Mariano told his story to investigators. Cesar [his trafficker] was arrested, convicted, and sentenced to 12 years in prison. Mariano received a temporary visa for his testimony against Cesar. He still picks tomatoes but he is no longer a SLAVE.
The state investigators are figured as benevolent protectors, even though undocumented workers are actually extremely vulnerable to police coercion and intimidation due to their status. As Alicia Peters demonstrates in Responding to Human Trafficking: Sex, Gender, and Culture in the Law, they very rarely receive documentation-based protections from the state in return for their testimony (Peters 2015). The crime of smuggling is represented as an evil choice by bad people that can be eradicated through punishment. Incarceration is held up as a natural resolution to socioeconomic problems, which have in fact been created by the state.
Selective condemnation naturalises everyday violence
Cesar’s arrest does nothing to keep Mariano safe in the fields or more financially secure in his home country. The panel suggests that the state cares for Mariano by providing him with a legal status, which one would think prevents him from being exploited by employers without redress. However, the legal working conditions for H-2A workers are abysmal and even the low standards often go unenforced.
For instance, the Fair Labor Standards Act (FLSA) excludes all farmworkers from overtime pay regardless of hours worked, and its federal minimum wage provisions are rampantly ignored by growers without consequence. How, then, does a temporary visa and an incarcerated perpetrator release Mariano from his enslavement? He is still subject to the structures that create his conditions. As a tomato-picker in the United States, he remains vulnerable to terrible working conditions, and is either lowly-paid or not paid at all. Why is one condition rendered as slavery and the other not?
By suggesting that only the most extreme forms of smuggling are the problem, the everyday exploitation of migrant farm work becomes naturalised. Emphasising the violence of smuggling as perpetrated by individuals obscures state-sanctioned and state-inflicted violence. A panel describes Mariano’s “escape”:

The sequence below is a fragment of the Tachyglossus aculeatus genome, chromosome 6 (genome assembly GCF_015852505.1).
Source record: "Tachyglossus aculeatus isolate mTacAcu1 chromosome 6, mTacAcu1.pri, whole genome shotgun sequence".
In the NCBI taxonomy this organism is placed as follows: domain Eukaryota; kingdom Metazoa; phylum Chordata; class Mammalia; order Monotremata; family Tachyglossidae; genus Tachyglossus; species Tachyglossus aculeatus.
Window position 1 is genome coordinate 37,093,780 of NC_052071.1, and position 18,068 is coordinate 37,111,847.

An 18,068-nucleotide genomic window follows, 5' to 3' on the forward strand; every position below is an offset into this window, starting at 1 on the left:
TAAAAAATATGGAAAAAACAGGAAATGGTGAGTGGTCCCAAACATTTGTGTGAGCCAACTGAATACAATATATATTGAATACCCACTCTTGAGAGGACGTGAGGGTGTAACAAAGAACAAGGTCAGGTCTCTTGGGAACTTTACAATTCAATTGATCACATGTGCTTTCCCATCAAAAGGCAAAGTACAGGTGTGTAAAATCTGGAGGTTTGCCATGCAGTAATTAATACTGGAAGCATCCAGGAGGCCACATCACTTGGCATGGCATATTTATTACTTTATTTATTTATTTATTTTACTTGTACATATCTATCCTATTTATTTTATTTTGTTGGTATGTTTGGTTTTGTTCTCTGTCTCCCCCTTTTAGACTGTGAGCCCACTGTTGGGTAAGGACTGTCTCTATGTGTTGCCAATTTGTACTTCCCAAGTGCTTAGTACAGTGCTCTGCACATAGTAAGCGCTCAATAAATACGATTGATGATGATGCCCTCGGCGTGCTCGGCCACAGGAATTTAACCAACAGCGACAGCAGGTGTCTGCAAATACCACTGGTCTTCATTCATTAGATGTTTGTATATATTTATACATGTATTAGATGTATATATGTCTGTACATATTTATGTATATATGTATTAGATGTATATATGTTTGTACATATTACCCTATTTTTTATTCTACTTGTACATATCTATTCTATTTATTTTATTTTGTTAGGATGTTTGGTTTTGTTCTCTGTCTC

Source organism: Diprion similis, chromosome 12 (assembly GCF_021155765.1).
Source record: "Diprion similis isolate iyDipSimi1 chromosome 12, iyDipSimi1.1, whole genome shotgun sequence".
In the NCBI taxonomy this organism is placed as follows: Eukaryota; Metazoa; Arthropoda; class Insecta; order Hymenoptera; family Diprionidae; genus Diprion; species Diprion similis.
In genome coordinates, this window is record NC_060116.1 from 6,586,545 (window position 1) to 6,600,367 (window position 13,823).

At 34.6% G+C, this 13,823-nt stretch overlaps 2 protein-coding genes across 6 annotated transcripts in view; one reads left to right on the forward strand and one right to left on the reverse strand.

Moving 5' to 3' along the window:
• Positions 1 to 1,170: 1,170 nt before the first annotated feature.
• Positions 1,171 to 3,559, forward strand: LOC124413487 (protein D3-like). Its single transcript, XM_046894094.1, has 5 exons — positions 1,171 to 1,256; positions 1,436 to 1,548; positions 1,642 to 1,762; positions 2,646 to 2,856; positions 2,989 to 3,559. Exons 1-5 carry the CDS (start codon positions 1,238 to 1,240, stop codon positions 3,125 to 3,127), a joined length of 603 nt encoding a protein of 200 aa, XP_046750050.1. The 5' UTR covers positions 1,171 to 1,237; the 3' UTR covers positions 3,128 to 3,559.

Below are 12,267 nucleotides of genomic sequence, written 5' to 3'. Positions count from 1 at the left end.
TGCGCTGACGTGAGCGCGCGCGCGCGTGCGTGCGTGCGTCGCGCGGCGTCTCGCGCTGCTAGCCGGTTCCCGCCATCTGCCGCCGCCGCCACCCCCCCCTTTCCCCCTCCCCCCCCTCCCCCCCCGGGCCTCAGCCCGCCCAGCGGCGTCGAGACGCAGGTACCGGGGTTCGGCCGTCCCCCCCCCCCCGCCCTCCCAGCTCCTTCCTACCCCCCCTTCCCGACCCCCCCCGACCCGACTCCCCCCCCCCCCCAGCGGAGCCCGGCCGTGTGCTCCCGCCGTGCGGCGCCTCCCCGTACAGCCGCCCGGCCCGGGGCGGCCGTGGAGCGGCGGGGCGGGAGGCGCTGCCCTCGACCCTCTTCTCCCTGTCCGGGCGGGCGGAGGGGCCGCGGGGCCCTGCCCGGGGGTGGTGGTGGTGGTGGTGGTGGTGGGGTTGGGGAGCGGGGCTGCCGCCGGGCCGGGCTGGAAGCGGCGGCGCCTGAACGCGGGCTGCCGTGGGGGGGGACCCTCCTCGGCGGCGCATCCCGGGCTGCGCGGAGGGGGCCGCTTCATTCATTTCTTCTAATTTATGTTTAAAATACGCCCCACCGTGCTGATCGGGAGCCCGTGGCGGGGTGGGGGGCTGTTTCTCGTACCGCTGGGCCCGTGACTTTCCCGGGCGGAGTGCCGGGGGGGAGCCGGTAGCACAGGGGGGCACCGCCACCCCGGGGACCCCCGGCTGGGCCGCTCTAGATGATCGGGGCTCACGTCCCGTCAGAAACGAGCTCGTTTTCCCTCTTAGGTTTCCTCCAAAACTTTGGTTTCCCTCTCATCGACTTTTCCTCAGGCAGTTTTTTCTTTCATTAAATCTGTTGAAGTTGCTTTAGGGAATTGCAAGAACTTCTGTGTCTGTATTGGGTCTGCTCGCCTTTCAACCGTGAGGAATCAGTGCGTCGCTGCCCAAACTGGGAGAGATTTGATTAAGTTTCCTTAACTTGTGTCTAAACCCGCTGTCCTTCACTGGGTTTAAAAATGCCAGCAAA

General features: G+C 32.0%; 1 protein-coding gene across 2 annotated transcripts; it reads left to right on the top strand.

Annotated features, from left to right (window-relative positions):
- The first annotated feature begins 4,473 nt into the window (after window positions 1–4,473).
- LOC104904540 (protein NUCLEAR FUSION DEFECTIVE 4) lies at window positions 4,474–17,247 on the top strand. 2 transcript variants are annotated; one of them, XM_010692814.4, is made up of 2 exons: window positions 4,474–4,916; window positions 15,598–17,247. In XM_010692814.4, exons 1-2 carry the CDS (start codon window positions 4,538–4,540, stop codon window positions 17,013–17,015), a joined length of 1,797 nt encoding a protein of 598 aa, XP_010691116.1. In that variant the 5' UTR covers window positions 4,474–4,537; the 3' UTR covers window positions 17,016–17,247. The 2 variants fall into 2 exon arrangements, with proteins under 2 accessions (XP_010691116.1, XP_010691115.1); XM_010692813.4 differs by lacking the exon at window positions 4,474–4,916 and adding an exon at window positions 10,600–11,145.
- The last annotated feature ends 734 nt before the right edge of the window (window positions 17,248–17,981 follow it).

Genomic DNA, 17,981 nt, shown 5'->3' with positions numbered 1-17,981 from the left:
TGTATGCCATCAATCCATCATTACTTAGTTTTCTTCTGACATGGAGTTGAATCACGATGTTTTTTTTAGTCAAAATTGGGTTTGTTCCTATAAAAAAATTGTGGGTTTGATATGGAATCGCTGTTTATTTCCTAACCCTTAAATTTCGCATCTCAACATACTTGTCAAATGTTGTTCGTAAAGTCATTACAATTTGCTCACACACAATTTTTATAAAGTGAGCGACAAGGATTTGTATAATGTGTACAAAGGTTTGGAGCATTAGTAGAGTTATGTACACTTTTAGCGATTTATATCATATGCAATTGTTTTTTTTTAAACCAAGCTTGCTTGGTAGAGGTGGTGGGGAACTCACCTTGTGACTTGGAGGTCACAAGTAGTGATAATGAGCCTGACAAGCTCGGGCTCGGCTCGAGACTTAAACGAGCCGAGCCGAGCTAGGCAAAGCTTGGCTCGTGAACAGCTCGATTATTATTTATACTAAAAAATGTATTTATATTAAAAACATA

The work was brutal and exhausting. Anything that prevented Mariano from working resulted in beatings, knife slashing, or chain shackles. Worst of all was the isolation: no family or friends knew where he was. One day in 2007, Mariano was locked inside his home, a truck. Seeing a hole in the roof, he punched until it was big enough to wriggle through and then escaped.
In this rendering, physical confinement and physical abuse are the problems. The evil acts of the smuggler are the barriers to freedom, which is defined as the return of mobility and the absence of immediate physical abuse. Structural freedom remains unaddressed: neither the freedom to cross borders safely and legally nor the freedom to be safe after “escape” are problematised. Turning structural violence and exclusion into the sadistic tendencies of a villain becomes the state’s ultimate alibi. Even though the state creates the conditions necessary for precarious and exploitable migrant labour, the discourse of enslavement allows the state to present its carceral solutions—putting ‘bad’ people in prison—as ‘abolition’. The invisibility of the role of state violence is aided by sensationalist representations of interpersonal violence in the museum’s exhibit.
In representing Mariano’s story as such, the museum’s curators and their non-profit collaborators support the state’s approach to ‘ending’ trafficking, which does nothing to protect labourers but does legitimize the growing carceral logic of the United States government. By extension, the museum obscures the realities of present-day labour exploitation and perpetuates the alibi of the state. In doing so, it misses an opportunity to compare and contrast the chattel slavery of previous centuries—a historic form of agricultural subsidy—with more contemporary methods of maximising agricultural profits for owners of capital.